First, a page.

“Jesus reminds us in the gospel of John, “If you love me, you will keep my commandments. And I will ask the Father and he will give you another Advocate to be with you forever” (John 14:15–16).This word advocate comes from the Greek word advocare, which means to “stand beside or stand with.” Its connotation is akin to a lawyer standing beside a client. Jesus is preparing them to live a life in faith without his physical presence, while reminding them that the spiritual presence that guided him will still be with them; will stand beside them; will be an advocate for them. We use the words justice advocacy to explain the power of walking beside the victimized in our society. Racism represents a historic ill and victimization of people of color in this nation. It is a cancer in the soul of our country that can be driven out only by love. This love makes both the believer and nonbeliever uncomfortable, because it causes us to recognize that we can do more when we take our eyes off ourselves and place them on the Almighty.

“White supremacy will not be eradicated until faith leaders become willing to risk their very lives (professional and otherwise) for the sake of the gospel. The Scriptures remind us that “Whoever tries to keep their life will lose it, and whoever loses their life will preserve it” (Luke 17:33). Our denomination must be willing to lose its life for the sake of eradicating more than 400 years of white supremacy in the United States.

Perhaps today I may be forgiven for taking a little comfort — very little — in being part of a non-exceptional dying church that bears witness to the counter-narrative gospel in spite of itself.

  • Gordon C. Stewart, Chaska, MN, August 19, 2017.

 

 

 

 

 

 

 

Killing Evil?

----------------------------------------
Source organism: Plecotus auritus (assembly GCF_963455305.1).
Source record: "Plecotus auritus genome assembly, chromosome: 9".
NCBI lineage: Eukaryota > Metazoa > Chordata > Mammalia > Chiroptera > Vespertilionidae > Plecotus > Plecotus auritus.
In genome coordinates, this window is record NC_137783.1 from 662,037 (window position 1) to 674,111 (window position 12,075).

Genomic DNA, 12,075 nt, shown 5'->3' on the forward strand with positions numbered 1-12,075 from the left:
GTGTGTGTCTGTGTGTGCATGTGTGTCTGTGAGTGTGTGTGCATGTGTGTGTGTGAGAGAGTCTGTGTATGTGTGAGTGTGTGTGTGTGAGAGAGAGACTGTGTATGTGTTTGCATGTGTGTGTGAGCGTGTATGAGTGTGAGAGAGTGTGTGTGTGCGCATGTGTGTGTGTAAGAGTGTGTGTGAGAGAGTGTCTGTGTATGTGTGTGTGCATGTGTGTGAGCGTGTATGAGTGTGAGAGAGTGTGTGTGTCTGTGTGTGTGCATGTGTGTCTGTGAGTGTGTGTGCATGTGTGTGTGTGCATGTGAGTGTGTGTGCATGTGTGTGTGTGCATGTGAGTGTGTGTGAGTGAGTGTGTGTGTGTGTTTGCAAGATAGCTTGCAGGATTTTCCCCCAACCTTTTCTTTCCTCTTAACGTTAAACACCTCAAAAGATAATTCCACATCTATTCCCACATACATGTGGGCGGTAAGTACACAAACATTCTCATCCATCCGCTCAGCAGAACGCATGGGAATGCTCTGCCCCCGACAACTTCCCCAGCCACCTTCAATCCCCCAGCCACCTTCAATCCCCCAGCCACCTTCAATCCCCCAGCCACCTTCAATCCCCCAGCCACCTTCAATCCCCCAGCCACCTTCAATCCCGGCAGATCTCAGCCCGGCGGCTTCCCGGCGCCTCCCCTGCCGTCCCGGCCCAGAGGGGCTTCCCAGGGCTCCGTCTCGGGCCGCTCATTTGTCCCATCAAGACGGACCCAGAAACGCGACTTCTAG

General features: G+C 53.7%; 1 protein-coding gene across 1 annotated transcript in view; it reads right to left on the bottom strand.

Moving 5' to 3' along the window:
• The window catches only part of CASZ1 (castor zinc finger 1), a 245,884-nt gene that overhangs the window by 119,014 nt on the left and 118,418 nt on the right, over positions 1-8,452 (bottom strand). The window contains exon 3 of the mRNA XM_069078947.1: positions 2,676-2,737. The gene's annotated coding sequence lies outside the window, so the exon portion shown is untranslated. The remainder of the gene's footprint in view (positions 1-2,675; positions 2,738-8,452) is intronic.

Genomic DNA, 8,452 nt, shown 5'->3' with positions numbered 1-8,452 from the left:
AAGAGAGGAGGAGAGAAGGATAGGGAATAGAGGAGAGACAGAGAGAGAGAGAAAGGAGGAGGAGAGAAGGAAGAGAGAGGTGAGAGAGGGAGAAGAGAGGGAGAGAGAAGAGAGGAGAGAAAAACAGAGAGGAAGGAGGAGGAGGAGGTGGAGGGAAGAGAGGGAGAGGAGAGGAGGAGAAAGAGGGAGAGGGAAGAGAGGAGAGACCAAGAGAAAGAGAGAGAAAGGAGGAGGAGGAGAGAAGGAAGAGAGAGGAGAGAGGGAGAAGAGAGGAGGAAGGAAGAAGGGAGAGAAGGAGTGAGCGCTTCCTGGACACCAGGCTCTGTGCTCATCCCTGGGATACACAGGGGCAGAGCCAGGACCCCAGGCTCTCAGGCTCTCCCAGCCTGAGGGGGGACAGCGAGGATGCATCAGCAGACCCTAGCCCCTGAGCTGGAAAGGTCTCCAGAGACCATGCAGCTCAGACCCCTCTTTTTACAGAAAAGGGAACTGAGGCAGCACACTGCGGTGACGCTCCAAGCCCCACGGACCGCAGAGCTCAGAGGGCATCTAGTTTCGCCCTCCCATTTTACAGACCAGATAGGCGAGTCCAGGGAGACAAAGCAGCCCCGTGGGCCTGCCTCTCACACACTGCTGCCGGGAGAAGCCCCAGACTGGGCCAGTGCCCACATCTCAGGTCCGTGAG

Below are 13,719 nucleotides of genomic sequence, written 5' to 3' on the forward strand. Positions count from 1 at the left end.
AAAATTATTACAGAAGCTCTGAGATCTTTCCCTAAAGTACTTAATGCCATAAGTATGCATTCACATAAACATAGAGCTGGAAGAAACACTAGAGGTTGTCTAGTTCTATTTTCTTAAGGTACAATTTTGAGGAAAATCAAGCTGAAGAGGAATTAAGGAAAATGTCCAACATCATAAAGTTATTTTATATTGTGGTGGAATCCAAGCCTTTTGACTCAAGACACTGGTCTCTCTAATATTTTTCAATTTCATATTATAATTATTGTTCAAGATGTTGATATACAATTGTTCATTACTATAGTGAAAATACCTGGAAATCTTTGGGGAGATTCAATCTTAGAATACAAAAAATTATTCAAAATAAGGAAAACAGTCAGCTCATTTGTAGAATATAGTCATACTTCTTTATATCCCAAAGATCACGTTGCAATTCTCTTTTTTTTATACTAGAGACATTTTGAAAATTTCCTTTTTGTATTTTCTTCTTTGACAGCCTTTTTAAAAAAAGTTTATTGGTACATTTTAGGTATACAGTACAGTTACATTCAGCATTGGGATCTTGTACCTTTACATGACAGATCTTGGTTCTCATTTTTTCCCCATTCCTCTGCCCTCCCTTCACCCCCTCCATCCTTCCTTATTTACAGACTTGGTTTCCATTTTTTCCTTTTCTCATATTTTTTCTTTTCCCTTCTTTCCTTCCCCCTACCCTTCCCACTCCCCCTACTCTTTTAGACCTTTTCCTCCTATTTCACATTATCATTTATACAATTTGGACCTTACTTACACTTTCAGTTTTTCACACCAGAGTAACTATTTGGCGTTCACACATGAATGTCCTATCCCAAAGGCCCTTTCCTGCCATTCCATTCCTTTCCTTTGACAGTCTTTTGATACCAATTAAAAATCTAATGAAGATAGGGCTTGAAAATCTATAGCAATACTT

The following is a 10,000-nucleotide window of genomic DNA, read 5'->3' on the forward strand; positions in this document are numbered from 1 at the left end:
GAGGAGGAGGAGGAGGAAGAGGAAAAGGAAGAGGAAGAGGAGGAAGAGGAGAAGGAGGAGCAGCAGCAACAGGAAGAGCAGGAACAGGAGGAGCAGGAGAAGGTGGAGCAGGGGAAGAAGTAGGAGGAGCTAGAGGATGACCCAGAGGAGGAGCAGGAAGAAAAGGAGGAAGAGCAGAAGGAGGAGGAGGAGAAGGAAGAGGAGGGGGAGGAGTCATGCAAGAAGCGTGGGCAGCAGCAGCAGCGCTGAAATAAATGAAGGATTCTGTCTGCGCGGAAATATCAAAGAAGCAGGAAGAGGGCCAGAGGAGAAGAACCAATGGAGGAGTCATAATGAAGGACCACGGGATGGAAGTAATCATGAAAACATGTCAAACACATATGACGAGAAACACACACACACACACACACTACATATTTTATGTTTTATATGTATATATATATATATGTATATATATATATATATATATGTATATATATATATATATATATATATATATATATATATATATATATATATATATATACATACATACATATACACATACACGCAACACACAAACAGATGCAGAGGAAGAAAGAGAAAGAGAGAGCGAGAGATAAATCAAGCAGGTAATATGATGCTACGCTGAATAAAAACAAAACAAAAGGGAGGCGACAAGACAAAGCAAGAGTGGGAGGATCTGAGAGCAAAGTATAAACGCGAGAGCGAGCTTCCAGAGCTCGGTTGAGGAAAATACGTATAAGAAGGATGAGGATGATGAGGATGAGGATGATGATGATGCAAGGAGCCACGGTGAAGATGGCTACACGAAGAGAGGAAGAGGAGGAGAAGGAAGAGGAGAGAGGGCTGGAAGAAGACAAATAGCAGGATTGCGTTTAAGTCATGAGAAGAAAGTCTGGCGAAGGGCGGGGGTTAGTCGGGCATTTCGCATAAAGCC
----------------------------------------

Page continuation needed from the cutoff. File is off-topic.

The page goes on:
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White Supremacy Rally

White supremacy, America’s original sin, is demonic. Always has been. Always will be.

Rarely does evil show up as visibly as it did last week in Charlottesville, Virginia and in the days that have followed.

What does one do in the face of evil?

Banishing evil

In the fight of good with evil the first impulse is to kill it. Get rid of it. Banish it from from existence itself.

The snake’s aside in the biblical story of the Garden of Eden whispers anew its eternal invitation to self-deception: “You will be like God, knowing good and evil.”

You cannot kill a demon. If you try to kill it, you end up killing your brother, your sister, your neighbor as your enemy.

Killing the Memory

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Dismantling of Saddam Hussein statue, Baghdad, 2003

Statues like the one of Robert E. Lee on the public squares of the former Confederacy bear witness to the unfinished business of America’s Civil War, or, as it is known in the South, The War Between the States.

Should they all come down? Does right-mindedness — a new public consciousness beyond the evil of white supremacy — demand we do the same with them the people of Iraq and our troops did with the statue of Saddam Hussein to celebrate the end of the reign of terror: take them down?

Knowing how near the serpent of deception is, Dom Sebastian Moore, O.S.B, invites a more ambiguous response in The Crucified Jesus Is No Stanger:

“We have to think of a God closer to our evil than we ever dare to be. We have to think of [God] not as standing at the end of  we way take when we run away from our evil in the search for good, but as taking hold of us in our evil, at the sore point which the whole idealistic thrust of man is concerned to avoid.”

Preserving Memory

Pulling down the statues from their pedestals feels like a catharsis to many of us. To others it feels like an assault. But we do ourselves no favor by framing the issue as one of anti-racist versus racist, pitting the righteous against the sinners.

Historians, spiritual guides, and social psychologists know that societies and individuals that bury their pasts are doomed to repeat them in one form or another. The demons never disappear.  You cannot kill a demon. It always come back to haunt you — all the mores when you think you’ve killed it.

Channel Markers: not becoming what we hate

The statues serve as channel markers that keep us on the way to a consciousness beyond the America’s original sin of white supremacy instead of symbols of our reverence for what we have come to despise.

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Rev. Dr. Andrew Young and Rev. Dr. Martin Luther King, Jr.

It is in this spirit that Martin Luther King, Jr.’s colleague Andrew Young takes the unexpected view that the statues should remain.

“I grew up in New Orleans, La., 50 yards from the headquarters of the Nazi party. Before I went to kindergarten, I was having to look in the window on Saturdays, and watch all these folks [shout] “Heil, Hitler!”